The following article is quoted from the excellent article ¨MDF Rose Engine Overview¨ by Jon Magill, 2/28/2007, describing ornamental turning and a Rose Engine. The above photograph is from his article. This article is meant to complement the ¨MDF Rose Engine Construction Instructions¨ by Jon Magill published in the Spring 2007 issue of the American Woodturner. (It is a large file, 1.7 MB.)
A Little Background on Ornamental Turning
Ornamental turning is many-faceted branch of turning which uses specialized lathes and cutting tools. There are a number of highly specialized forms of lathe work commonly grouped together under the name of ornamental turning, or OT for short. Historically it has been known as “complex” or “eccentric” turning, only to distinguish it from “plain” turning which can be accomplished between centers.
At the risk of greatly over-simplifying it, the two main areas of ornamental turning are generally referred to as “indexed work” and “engine turning”.
Indexed work is typically done by rotating the headstock of the lathe to an indexed position, making a precise cut, then moving the headstock to the next indexed location and repeating the process. Indexed-type of ornamental turning can be done on almost any lathe—you may be turning on a lathe that has this capability today. All that is required is a division plate of some sort, a slide rest to manipulate the tool accurately, and a rotary cutter of some type.
Engine turning by contrast, produces characteristic “wave” patterns on the work by mechanically moving the work or the tool. Most people will be familiar with engine turning in the form of the ornate geometric metal engravings found on old watch cases.
Engine turning encompasses rose engine work. A rose engine differs from other lathes in many ways, but the biggest difference is that the head- stock is not stationary. The headstock is hinged, allowing it to pivot back and forth, called rocking. By controlling this rocking motion with a rosette—a cam-like disk—you can cut countless patterns.
Rose engine turning has been seen in examples of work dating back to the early 1600’s. Early work was carried out as decoration on drinking vessels, typically made of lignum vitae. It is as assumed that this style of work became known as rose engine turning due to the similarity of shapes in that early work to the petals of a rose.
Although ornamental turning has been around for centuries, Generally speaking, its popularity peaked in the Victorian era prior to the introduction of the automobile. It was during this heyday that the rotary cutting devices or fly cutters were popularized, largely replacing many of the pro filed drilling tools and fixed cutting tools that had been the historical mainstay.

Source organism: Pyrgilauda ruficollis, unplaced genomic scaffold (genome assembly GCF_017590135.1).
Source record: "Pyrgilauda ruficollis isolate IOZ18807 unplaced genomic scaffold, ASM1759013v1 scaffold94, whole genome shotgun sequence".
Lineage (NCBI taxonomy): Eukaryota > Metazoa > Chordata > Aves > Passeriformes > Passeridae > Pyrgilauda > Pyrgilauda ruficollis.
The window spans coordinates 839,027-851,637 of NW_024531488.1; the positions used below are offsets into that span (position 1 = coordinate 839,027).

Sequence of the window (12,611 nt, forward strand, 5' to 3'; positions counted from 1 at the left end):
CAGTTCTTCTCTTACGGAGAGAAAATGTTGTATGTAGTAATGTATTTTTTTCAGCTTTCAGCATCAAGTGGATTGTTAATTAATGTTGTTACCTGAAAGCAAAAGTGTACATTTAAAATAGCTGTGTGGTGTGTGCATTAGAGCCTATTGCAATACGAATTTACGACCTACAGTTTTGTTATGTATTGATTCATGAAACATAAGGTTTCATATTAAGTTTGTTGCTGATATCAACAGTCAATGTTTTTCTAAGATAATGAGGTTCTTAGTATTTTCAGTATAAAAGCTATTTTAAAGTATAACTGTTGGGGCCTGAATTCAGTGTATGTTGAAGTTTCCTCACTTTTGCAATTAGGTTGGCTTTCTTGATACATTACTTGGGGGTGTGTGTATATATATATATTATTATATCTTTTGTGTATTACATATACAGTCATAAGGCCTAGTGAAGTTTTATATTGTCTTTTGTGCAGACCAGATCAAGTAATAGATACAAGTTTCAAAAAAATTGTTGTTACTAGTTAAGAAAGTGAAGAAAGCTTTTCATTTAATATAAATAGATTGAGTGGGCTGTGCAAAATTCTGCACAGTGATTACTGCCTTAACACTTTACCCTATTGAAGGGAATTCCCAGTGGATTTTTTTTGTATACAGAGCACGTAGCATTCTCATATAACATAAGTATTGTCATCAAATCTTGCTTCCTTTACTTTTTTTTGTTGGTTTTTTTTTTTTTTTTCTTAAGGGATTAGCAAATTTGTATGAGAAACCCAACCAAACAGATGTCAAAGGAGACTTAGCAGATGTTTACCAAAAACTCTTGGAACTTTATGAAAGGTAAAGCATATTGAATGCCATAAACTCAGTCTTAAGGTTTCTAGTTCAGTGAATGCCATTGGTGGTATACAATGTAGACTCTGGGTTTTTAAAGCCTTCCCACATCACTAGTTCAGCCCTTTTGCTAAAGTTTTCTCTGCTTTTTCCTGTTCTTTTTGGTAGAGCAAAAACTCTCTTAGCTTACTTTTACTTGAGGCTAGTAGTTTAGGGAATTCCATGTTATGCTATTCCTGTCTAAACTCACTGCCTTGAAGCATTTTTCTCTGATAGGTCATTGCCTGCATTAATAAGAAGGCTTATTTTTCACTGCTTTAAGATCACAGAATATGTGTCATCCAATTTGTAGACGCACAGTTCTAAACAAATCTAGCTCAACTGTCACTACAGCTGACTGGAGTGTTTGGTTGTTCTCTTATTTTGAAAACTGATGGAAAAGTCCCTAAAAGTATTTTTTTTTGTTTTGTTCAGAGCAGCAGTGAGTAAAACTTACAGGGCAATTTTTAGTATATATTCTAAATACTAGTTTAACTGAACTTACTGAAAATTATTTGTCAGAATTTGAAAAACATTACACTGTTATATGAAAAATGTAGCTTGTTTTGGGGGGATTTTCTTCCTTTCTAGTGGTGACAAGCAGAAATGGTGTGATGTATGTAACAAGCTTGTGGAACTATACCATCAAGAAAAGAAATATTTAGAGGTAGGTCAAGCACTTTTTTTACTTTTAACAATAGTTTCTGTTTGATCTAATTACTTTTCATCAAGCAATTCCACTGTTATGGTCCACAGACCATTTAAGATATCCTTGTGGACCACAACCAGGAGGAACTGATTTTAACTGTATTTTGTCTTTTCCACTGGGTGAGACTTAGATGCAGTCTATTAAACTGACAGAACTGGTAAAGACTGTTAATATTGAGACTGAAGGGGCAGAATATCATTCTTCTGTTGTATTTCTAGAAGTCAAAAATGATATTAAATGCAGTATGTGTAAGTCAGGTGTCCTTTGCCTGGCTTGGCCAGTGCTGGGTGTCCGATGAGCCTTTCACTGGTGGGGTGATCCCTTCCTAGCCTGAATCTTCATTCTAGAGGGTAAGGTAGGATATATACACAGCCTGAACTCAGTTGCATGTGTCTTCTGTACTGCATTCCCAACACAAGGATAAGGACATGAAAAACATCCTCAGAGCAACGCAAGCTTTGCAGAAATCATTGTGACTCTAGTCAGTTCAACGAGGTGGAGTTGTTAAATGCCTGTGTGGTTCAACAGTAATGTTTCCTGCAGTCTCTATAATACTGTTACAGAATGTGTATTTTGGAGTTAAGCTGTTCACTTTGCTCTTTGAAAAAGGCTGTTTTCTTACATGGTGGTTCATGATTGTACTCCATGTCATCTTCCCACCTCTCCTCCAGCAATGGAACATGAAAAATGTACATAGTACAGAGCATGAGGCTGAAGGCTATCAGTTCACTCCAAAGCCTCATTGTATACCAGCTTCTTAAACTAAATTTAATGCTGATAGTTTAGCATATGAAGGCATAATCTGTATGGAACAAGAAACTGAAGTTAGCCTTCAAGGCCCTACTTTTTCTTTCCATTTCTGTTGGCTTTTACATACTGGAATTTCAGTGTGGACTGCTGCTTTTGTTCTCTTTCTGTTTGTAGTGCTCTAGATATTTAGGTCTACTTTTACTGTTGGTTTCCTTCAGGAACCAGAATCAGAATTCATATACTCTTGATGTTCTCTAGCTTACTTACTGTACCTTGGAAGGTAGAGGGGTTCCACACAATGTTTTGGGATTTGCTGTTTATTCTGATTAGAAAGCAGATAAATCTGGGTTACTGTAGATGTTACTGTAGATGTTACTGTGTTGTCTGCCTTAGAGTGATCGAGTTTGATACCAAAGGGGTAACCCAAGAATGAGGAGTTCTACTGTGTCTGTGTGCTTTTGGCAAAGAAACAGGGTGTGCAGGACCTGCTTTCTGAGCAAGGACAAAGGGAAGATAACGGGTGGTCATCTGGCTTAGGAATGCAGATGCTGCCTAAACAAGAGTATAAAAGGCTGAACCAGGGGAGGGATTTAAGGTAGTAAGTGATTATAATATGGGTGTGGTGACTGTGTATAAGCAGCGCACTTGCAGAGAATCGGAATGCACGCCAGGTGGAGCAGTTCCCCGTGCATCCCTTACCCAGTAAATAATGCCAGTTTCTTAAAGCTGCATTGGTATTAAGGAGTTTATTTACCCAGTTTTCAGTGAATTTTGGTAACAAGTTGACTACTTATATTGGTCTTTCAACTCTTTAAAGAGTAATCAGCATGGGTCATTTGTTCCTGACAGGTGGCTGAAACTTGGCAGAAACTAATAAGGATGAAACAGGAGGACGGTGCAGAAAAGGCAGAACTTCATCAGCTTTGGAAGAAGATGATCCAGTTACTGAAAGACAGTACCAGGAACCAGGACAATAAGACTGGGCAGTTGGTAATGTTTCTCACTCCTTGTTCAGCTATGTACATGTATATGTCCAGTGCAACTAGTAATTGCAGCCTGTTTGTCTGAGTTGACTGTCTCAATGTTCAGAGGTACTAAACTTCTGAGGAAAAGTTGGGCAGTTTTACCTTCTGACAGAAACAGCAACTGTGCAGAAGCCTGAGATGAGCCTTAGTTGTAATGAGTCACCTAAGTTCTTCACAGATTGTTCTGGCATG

Rare and obscure in the wood turning world, few rose engines were ever produced. Today, the number of existing antique rose engines designed for wood turning can probably be counted on two hands, and many of those are in museum collections. A few modern rose engine lathes exist, but as the rose engine lathe can be a complex machine, they are typically rare and expensive. The Holtzapffel lathe above is typical of the rare Victorian-era rose engines produced.
Contrary to their modest reception in wood turning, the rose engine did find its niche in the jewelry and watchmaking world. An abundance of work was produced on industry-specific rose engines known as “round engines” or “rotary engines”. The round engine term was ostensibly used to differentiate the rotating lathes from their counterpart “straightline engines”. Straight-line engines also cut characteristic wave patterns in metal, but they do so off of a “pattern bar” which has bumps, similar to those on a rosette, but on a flat, straight piece of metal. Engine turning by either technique on metal produces characteristic wave patterns on the work by mechanically moving the work past a fixed cutter. Round and straightline engines created the ornate and geometric patterns found on old watch cases, cigarette cases, lighters and fine pens. Engine turning is also recognizable, under the enamel, in pieces like the world renowned Fabergé eggs. Today many ornamental turners resort to modifying machines designed and built for the watch and jewelry industry which were produced into the 1950’s.
Notice the differences between the rosettes characteristic of a wood turning rose engine on the left, and the more subdued and higher-count patterns of those on a typical metal working rose engine on the right.
In contrast to plain turning, the workpiece in ornamental turning is typically either fixed or rotating slowly (generally under 10 rpm). In ornamental turning, the tool is usually moving, in the form of either a fly cutter or a drilling-spindle, revolving at speeds similar to a router bit. Profiled cutters are often employed. For some types of work, a fixed tool is used that merely scratches the surface, to a precisely controlled depth, which is the technique employed in most metal working techniques like watchmaking.
Regardless of the machines used, most contemporary ornamental turning is decoration applied to partially hand-turned work, resulting in a combination of hand turning and ornamental work. The ornamentation is just that—additional decoration added to a piece of work. In contrast, much of the OT work from the Victorian-era had ornamentation covering every possible surface.